picture of e-bike controller

Our of curiosity, I decided to compare the actual fuel costs of driving an e-bicycle versus driving a car.

E-bicycle Costs

Using a power consumption formula I discovered at Ebikepursuits.com, and then plugged in the numbers for my e-bike’s battery.

V = voltage
Ah = Amp hours
Wh = watt hours

36 = V
12.5 Ah

36×12.5= 450 Wh

450 W= 0.45 KWh

at $.10/KWh = $.045/charge
at $.22/KwH = $.099/charge
at $.45/KwH = $.2025/charge

Depreciation should be calculated

Battery cost

approx. $400/1000 charges
$.40/charge

Total fuel and battery cost is about 45-60 cents per charge.

450 W = .0.45 KWh

Our electric rates vary quite a bit based on the time of day, ranging from 10-45 cents per KwH, which means that the price for charge ranges from 4.5 cents to 20.25 cents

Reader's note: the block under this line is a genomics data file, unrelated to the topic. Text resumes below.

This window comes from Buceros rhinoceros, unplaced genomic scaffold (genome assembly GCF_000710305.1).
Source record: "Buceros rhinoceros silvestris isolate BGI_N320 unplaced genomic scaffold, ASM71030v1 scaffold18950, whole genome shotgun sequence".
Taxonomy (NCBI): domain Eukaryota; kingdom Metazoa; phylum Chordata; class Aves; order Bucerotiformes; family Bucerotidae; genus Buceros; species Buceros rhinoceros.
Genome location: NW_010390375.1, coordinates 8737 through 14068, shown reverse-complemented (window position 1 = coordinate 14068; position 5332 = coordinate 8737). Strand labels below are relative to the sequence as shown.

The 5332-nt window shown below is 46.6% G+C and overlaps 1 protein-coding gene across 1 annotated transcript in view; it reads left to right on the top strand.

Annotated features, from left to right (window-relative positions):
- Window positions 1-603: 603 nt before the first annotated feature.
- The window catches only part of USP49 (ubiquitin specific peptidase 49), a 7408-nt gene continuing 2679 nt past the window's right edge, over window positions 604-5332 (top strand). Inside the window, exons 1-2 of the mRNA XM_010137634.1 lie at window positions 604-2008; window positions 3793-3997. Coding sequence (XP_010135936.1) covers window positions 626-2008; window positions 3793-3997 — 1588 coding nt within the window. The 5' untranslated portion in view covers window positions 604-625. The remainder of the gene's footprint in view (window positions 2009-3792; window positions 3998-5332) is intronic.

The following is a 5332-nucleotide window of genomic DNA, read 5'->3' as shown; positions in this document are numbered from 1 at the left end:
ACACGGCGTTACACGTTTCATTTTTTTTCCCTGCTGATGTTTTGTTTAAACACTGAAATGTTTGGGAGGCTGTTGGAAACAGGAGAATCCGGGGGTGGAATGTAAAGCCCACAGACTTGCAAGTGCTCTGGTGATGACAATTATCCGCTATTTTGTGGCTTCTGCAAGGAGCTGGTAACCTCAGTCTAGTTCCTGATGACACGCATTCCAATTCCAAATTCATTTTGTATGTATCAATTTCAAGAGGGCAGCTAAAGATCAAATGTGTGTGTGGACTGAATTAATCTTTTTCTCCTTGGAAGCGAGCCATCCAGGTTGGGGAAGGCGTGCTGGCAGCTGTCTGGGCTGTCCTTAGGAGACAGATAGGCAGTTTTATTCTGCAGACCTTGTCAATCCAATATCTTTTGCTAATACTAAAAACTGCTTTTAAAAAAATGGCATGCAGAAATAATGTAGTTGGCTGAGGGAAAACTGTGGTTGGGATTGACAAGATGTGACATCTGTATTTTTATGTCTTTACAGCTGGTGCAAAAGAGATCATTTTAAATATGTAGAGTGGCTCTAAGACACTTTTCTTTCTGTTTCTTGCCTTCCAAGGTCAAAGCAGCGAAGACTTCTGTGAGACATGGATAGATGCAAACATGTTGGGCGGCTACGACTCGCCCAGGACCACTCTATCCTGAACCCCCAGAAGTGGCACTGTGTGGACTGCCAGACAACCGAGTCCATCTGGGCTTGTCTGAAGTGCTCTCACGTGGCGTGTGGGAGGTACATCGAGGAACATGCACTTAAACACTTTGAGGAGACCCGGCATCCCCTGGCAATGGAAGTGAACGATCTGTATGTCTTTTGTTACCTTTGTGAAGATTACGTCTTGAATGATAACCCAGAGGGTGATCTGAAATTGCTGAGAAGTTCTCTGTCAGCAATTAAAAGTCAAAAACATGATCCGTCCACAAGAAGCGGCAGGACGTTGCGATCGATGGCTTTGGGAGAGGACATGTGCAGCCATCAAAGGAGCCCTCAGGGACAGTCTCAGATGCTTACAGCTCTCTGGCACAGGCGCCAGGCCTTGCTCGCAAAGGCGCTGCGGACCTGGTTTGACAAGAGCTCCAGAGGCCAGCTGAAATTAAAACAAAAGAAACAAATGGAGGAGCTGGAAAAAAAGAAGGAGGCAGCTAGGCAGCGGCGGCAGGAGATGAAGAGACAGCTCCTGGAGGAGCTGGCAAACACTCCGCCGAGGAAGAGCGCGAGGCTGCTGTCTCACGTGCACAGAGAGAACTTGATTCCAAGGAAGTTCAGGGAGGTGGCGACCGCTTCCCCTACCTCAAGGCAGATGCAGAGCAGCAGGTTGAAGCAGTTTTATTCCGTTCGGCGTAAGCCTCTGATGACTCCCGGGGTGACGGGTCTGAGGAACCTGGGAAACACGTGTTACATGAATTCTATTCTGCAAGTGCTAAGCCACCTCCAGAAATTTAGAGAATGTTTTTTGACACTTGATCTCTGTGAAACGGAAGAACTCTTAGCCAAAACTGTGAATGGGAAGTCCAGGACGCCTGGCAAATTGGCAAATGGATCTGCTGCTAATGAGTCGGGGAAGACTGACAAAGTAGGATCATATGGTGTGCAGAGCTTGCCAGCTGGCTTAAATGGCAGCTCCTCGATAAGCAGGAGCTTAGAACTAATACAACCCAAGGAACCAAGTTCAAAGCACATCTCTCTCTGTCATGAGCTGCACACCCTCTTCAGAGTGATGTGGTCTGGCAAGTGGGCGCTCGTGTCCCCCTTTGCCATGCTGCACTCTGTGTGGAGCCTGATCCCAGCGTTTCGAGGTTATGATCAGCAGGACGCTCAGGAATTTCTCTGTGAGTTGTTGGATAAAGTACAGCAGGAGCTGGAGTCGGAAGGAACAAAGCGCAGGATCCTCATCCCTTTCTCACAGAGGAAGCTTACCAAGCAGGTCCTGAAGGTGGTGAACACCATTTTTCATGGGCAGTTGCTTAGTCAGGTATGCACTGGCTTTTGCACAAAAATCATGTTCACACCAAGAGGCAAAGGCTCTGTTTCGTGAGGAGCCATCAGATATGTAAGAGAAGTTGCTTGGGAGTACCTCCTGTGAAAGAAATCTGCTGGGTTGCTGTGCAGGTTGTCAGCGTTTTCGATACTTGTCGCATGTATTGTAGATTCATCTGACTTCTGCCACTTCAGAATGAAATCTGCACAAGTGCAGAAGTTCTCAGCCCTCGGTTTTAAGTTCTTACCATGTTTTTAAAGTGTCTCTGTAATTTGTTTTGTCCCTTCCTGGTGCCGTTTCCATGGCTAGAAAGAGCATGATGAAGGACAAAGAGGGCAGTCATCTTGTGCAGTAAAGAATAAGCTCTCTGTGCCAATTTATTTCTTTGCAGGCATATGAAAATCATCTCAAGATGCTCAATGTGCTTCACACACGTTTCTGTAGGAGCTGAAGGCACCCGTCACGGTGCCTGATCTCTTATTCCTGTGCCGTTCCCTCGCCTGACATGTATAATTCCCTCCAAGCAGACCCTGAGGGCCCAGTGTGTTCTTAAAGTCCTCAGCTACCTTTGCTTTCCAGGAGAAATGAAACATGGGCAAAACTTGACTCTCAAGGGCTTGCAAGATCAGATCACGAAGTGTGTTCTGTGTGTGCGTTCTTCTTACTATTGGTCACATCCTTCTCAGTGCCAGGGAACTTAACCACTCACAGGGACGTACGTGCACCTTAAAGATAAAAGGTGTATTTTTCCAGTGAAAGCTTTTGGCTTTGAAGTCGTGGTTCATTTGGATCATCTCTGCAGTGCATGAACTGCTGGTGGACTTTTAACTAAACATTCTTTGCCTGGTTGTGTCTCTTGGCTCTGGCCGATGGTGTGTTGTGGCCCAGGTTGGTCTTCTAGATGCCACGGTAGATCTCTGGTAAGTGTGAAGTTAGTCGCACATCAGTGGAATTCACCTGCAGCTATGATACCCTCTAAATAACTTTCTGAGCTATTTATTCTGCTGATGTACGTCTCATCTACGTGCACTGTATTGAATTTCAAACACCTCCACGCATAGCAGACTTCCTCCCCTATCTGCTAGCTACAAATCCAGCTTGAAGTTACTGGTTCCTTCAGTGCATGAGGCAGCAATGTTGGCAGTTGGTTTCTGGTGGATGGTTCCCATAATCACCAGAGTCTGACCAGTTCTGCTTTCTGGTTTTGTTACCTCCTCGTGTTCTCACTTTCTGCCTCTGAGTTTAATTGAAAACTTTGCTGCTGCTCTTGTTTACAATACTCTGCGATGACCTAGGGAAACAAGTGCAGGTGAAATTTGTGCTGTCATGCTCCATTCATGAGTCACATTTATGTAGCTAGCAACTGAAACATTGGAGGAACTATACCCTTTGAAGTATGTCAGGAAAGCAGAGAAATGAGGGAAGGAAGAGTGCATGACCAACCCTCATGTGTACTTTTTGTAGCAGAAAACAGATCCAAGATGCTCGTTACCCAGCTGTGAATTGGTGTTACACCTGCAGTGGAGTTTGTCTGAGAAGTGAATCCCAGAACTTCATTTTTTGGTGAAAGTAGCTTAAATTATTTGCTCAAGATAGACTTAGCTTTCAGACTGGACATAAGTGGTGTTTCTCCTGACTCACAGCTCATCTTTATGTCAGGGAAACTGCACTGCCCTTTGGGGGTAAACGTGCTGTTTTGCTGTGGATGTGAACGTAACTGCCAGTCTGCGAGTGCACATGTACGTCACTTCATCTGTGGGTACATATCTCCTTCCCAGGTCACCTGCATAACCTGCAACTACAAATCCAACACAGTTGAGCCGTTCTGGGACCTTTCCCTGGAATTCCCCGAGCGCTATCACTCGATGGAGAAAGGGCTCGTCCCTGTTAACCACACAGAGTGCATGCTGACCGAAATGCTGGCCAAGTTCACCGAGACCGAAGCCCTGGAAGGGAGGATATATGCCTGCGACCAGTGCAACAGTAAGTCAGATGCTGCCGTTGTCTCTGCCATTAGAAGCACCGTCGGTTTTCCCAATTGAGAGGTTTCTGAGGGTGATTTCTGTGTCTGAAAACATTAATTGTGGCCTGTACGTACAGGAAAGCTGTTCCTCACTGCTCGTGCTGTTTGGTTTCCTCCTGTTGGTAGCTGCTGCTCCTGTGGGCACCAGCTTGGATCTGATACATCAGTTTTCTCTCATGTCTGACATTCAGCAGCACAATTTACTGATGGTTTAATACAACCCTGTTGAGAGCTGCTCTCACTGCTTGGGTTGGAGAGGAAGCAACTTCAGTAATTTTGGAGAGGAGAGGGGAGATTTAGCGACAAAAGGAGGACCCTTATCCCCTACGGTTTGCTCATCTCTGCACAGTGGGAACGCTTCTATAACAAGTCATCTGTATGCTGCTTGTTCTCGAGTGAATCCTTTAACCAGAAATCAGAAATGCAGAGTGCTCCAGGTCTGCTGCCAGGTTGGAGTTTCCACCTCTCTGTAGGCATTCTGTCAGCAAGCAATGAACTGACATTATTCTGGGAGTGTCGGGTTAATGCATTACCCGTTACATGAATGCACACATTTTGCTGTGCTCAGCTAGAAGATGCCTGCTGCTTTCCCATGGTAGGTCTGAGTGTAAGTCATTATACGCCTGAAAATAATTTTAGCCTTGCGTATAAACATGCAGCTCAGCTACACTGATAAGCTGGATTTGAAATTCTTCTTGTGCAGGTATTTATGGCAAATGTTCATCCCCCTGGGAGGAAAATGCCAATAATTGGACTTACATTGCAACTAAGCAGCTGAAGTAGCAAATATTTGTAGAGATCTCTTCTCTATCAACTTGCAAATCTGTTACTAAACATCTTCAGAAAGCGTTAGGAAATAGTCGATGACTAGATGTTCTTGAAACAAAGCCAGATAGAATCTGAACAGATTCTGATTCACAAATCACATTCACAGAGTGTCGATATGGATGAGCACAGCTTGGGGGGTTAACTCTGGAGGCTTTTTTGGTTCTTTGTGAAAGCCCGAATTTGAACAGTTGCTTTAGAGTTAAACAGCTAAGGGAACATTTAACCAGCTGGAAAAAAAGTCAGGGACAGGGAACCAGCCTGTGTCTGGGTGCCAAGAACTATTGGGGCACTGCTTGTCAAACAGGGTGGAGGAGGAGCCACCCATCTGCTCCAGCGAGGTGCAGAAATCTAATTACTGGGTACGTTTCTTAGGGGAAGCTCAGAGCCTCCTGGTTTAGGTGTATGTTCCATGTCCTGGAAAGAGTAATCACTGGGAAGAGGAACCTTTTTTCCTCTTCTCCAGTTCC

But besides the fuel (electricity) cost, I also have to figure out the cost of the battery. If the manufacturer’s estimates are correct, I should get at least 600 charge cycles out of the battery, which costs $359, so the approximate pro-rated cost per charging cycle is 59.8 cents.

So added together, the cost for fuel and battery use would range from 65-80 cents per charing cycle, which would mean the e-bike has an approximate cost of 3.25-4 cents per mile.

Car Costs

The car I drive most often is a 2008 Kia Rondo (6 cyl) which average around 20 mpg (which makes for easy comparison purposes). At the present moment, the price of gas in Oklahoma City is around $2.79/gallon, which means my price per mile is 13.95 cents per mile.

Final Comparison

E-bike: 3.25-4 cents per mile
Car: 13.95 cents per mile